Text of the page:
After a meeting Tuesday with International Monetary Fund (IMF) chief
Christine Lagarde, Indonesia confirmed a $1 billion loan to the
international financial body. With a troubled relationship in the past,
the loan is symbolic of how far the economic tables have turned.
Addressing the ASEAN Latin American business forum in Jakarta Tuesday,
IMF chief Christine Lagarde described the economic recovery of advanced
nations as "tepid" and the general global economic outlook as
Referring to a recent report from the Word Trade Organization, Lagarde
noted that recent signs of protectionism are fueling broader concerns
about the global economy.
“There are parts of the world where we clearly see downside risks that
should be of concern not just to those parts of the world but to pretty
much everybody, because in our extremely interconnected world there is
no immune country," Lagarde said. "There is no part of the world that is
totally protected from hardship going on somewhere else in the world.”
But it was expectations about a proposed loan to the IMF that had people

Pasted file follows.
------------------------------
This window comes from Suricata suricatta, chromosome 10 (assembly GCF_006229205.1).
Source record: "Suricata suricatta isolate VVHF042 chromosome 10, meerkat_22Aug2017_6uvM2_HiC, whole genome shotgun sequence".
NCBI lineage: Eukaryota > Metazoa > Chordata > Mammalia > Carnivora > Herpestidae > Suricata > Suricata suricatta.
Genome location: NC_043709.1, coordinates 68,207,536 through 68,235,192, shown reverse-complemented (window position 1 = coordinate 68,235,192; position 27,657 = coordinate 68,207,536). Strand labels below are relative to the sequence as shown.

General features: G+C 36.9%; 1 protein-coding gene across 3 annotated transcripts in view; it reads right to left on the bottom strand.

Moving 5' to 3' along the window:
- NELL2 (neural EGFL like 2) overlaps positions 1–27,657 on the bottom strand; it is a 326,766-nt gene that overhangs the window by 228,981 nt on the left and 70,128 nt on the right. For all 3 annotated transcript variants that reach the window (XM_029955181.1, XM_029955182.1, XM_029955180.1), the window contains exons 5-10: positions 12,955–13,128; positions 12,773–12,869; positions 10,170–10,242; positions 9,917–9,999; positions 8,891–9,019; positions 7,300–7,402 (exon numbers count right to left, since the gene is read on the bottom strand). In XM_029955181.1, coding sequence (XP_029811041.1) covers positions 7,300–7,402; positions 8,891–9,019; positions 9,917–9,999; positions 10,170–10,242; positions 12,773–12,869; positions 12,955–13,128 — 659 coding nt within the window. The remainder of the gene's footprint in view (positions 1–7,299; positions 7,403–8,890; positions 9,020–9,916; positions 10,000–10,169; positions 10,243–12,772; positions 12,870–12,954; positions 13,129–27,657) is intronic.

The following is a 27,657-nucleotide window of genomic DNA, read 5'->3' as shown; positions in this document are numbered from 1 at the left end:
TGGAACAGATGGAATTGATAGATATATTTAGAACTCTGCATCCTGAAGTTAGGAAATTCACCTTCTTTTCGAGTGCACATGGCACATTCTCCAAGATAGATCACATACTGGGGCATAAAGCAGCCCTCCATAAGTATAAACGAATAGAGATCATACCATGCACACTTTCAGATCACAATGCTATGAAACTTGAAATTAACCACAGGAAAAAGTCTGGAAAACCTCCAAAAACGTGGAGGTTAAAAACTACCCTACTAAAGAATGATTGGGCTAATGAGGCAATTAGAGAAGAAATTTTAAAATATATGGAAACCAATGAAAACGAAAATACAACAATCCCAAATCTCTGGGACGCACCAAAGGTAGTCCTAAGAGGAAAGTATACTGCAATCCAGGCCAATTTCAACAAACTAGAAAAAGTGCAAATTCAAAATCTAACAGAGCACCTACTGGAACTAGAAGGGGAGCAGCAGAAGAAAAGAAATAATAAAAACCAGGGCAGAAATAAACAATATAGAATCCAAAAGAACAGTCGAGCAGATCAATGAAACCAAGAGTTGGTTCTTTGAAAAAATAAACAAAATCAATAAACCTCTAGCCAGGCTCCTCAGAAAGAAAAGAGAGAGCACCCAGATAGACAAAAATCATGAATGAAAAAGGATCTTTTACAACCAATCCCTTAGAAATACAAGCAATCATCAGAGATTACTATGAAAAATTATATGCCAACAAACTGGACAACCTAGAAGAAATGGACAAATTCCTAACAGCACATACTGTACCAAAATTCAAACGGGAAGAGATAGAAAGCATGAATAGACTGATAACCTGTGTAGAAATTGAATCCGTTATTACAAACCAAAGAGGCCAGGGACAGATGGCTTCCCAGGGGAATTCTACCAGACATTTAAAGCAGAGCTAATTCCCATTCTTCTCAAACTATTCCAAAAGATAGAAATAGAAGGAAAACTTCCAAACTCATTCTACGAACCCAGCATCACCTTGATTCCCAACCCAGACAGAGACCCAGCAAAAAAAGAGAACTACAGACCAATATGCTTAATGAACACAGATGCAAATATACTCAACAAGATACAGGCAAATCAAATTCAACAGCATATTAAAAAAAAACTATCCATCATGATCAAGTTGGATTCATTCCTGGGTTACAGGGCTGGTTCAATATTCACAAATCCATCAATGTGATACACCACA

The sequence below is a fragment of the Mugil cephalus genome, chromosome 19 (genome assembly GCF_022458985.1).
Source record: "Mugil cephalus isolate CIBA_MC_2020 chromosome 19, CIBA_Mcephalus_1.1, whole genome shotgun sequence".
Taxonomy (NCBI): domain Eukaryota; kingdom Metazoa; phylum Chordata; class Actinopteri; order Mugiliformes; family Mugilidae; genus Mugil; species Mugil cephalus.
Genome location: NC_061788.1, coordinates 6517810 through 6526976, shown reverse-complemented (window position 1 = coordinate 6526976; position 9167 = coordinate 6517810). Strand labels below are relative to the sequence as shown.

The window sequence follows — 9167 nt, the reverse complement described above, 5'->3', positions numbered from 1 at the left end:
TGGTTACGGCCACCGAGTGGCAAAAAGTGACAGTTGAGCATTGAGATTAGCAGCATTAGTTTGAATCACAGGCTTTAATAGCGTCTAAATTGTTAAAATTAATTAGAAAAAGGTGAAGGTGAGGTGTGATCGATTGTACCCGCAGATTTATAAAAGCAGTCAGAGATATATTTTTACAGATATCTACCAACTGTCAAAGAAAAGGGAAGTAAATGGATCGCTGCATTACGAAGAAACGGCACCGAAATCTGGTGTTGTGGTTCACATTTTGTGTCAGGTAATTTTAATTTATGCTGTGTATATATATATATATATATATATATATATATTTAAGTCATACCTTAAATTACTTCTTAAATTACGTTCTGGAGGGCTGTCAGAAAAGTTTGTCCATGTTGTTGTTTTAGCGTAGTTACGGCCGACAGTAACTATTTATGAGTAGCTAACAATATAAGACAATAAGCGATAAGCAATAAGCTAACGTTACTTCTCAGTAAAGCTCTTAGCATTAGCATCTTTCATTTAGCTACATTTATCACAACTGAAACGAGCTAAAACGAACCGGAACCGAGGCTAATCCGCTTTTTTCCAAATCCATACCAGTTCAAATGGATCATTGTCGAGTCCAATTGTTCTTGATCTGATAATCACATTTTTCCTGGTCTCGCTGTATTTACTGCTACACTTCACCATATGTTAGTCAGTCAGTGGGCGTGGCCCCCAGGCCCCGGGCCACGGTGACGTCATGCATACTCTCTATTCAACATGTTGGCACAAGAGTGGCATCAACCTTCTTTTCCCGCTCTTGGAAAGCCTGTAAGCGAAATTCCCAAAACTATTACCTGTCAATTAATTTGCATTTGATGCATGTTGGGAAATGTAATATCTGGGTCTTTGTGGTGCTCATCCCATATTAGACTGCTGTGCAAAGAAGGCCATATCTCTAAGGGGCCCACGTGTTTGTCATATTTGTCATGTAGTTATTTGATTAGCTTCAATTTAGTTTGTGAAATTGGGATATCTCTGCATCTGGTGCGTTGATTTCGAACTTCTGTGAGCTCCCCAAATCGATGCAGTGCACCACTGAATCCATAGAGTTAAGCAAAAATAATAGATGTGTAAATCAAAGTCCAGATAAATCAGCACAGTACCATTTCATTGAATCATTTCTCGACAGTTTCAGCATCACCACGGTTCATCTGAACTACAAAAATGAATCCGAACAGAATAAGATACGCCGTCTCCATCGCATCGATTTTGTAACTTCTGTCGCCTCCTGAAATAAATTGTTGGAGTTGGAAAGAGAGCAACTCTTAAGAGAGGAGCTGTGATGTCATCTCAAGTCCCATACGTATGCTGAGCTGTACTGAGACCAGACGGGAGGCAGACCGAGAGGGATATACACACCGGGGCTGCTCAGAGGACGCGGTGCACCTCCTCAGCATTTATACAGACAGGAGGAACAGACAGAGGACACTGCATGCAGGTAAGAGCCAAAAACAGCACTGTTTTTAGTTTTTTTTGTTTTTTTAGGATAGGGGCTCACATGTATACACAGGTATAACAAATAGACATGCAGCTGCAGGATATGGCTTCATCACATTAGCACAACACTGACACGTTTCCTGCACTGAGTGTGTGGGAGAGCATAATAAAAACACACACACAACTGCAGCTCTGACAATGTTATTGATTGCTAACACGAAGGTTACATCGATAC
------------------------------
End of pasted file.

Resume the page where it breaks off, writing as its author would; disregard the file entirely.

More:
Following recent discussions at the G20 meeting in Mexico, the
Indonesian finance minister announced last week the country would loan
the IMF up to $1 billion.
their troubled relationship in the past, the proposed loan has
encountered some resistance. Critics say the IMF’s conditional loans
during the country's financial crisis in 1998 further crippled
It might explain why Lagarde was somewhat coy about the loan, choosing
not to mention it in her forum address and why the Indonesian government
has moved to de-politicize the issue by funding the loan through the
The IMF has said it needs $430 billion to support countries in financial
The pledged loan from a developing country such as Indonesia is an
indication of the changing economic fortunes around the world.